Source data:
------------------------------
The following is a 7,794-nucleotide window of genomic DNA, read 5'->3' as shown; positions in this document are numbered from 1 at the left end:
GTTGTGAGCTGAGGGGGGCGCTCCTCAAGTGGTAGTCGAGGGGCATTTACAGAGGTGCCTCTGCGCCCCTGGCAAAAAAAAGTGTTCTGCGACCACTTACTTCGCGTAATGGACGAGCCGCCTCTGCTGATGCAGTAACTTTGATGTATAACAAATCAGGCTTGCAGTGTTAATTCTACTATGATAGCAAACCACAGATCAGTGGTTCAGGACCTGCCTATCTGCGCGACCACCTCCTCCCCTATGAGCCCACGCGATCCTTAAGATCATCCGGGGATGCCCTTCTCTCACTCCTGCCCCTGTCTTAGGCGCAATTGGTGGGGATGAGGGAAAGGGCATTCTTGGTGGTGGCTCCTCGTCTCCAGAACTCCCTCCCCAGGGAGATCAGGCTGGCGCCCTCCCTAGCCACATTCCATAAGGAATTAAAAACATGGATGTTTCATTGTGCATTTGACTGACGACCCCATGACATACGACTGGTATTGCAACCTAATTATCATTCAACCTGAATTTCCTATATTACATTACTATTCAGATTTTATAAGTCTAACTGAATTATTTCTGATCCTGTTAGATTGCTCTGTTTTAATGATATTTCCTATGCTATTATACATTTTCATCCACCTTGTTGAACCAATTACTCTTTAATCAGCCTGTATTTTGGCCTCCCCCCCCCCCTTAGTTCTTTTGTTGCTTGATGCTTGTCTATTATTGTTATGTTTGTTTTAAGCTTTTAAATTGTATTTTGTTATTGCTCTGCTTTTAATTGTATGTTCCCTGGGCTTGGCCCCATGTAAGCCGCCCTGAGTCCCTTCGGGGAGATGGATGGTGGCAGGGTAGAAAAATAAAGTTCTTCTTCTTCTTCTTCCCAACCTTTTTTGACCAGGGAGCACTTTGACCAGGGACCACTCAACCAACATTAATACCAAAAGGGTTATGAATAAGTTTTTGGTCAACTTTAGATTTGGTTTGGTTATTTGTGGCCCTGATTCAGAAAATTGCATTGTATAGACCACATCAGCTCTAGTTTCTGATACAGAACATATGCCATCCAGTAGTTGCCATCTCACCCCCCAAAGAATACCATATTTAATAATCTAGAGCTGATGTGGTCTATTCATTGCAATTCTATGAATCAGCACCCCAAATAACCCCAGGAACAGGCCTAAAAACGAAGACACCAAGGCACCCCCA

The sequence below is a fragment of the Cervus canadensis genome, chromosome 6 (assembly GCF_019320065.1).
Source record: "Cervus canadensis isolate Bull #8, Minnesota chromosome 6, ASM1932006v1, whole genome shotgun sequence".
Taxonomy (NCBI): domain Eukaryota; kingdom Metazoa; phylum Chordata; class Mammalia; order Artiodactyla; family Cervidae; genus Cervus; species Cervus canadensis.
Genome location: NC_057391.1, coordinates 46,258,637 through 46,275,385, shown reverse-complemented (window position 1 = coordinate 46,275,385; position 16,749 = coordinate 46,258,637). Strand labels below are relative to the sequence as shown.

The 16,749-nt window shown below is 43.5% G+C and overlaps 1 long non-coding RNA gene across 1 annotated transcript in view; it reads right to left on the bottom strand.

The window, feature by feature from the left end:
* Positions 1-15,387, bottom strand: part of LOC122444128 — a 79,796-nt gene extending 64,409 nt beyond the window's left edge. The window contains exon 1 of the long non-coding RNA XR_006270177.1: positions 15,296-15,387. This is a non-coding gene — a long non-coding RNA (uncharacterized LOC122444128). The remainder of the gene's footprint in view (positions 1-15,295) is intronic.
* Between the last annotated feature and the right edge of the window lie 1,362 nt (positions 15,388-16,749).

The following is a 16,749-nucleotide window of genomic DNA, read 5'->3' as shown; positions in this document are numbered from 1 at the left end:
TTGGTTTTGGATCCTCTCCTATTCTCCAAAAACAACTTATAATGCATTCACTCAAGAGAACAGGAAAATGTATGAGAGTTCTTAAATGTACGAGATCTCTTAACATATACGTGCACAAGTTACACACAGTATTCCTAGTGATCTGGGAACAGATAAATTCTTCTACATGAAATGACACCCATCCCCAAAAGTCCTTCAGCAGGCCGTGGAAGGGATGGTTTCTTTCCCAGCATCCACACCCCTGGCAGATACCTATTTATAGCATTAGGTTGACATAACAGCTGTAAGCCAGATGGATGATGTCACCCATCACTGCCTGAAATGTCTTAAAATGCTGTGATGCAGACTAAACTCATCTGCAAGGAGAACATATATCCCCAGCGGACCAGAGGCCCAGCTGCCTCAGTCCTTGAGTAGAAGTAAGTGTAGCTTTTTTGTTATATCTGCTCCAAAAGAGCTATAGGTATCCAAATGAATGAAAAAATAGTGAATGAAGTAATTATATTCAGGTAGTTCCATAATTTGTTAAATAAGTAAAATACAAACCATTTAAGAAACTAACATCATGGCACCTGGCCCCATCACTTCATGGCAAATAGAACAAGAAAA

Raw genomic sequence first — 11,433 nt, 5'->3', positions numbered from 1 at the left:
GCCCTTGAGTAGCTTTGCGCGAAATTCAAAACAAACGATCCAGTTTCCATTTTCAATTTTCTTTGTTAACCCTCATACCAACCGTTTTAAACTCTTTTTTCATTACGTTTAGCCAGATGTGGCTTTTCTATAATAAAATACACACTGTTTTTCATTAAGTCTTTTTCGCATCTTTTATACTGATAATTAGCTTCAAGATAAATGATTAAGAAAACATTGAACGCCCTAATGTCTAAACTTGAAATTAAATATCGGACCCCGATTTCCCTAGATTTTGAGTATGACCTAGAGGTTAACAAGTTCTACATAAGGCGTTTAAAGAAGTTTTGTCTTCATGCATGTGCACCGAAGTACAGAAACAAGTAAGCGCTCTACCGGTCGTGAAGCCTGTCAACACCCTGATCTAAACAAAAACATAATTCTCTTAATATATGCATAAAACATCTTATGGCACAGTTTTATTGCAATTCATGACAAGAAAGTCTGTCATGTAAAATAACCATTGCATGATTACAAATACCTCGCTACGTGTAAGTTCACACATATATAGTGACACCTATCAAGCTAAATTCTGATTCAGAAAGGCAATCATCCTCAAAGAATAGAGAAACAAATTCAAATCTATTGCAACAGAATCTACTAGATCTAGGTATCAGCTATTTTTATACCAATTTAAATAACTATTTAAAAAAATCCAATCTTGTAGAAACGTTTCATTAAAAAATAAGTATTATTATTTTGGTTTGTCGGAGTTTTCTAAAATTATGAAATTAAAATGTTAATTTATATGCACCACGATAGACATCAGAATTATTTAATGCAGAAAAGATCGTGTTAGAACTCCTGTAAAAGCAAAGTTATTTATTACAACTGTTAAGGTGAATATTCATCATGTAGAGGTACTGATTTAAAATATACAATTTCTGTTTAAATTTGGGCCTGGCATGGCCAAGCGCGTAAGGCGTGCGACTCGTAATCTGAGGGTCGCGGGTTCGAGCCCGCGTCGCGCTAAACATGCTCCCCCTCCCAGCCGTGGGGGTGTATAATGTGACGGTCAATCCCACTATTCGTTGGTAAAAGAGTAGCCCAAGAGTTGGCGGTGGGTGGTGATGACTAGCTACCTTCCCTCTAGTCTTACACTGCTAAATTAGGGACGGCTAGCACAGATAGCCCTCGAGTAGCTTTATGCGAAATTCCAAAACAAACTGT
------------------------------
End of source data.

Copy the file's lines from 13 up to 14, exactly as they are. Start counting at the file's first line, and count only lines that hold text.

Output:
Raw genomic sequence first — 11,433 nt, 5'->3', positions numbered from 1 at the left:
GCCCTTGAGTAGCTTTGCGCGAAATTCAAAACAAACGATCCAGTTTCCATTTTCAATTTTCTTTGTTAACCCTCATACCAACCGTTTTAAACTCTTTTTTCATTACGTTTAGCCAGATGTGGCTTTTCTATAATAAAATACACACTGTTTTTCATTAAGTCTTTTTCGCATCTTTTATACTGATAATTAGCTTCAAGATAAATGATTAAGAAAACATTGAACGCCCTAATGTCTAAACTTGAAATTAAATATCGGACCCCGATTTCCCTAGATTTTGAGTATGACCTAGAGGTTAACAAGTTCTACATAAGGCGTTTAAAGAAGTTTTGTCTTCATGCATGTGCACCGAAGTACAGAAACAAGTAAGCGCTCTACCGGTCGTGAAGCCTGTCAACACCCTGATCTAAACAAAAACATAATTCTCTTAATATATGCATAAAACATCTTATGGCACAGTTTTATTGCAATTCATGACAAGAAAGTCTGTCATGTAAAATAACCATTGCATGATTACAAATACCTCGCTACGTGTAAGTTCACACATATATAGTGACACCTATCAAGCTAAATTCTGATTCAGAAAGGCAATCATCCTCAAAGAATAGAGAAACAAATTCAAATCTATTGCAACAGAATCTACTAGATCTAGGTATCAGCTATTTTTATACCAATTTAAATAACTATTTAAAAAAATCCAATCTTGTAGAAACGTTTCATTAAAAAATAAGTATTATTATTTTGGTTTGTCGGAGTTTTCTAAAATTATGAAATTAAAATGTTAATTTATATGCACCACGATAGACATCAGAATTATTTAATGCAGAAAAGATCGTGTTAGAACTCCTGTAAAAGCAAAGTTATTTATTACAACTGTTAAGGTGAATATTCATCATGTAGAGGTACTGATTTAAAATATACAATTTCTGTTTAAATTTGGGCCTGGCATGGCCAAGCGCGTAAGGCGTGCGACTCGTAATCTGAGGGTCGCGGGTTCGAGCCCGCGTCGCGCTAAACATGCTCCCCCTCCCAGCCGTGGGGGTGTATAATGTGACGGTCAATCCCACTATTCGTTGGTAAAAGAGTAGCCCAAGAGTTGGCGGTGGGTGGTGATGACTAGCTACCTTCCCTCTAGTCTTACACTGCTAAATTAGGGACGGCTAGCACAGATAGCCCTCGAGTAGCTTTATGCGAAATTCCAAAACAAACTGT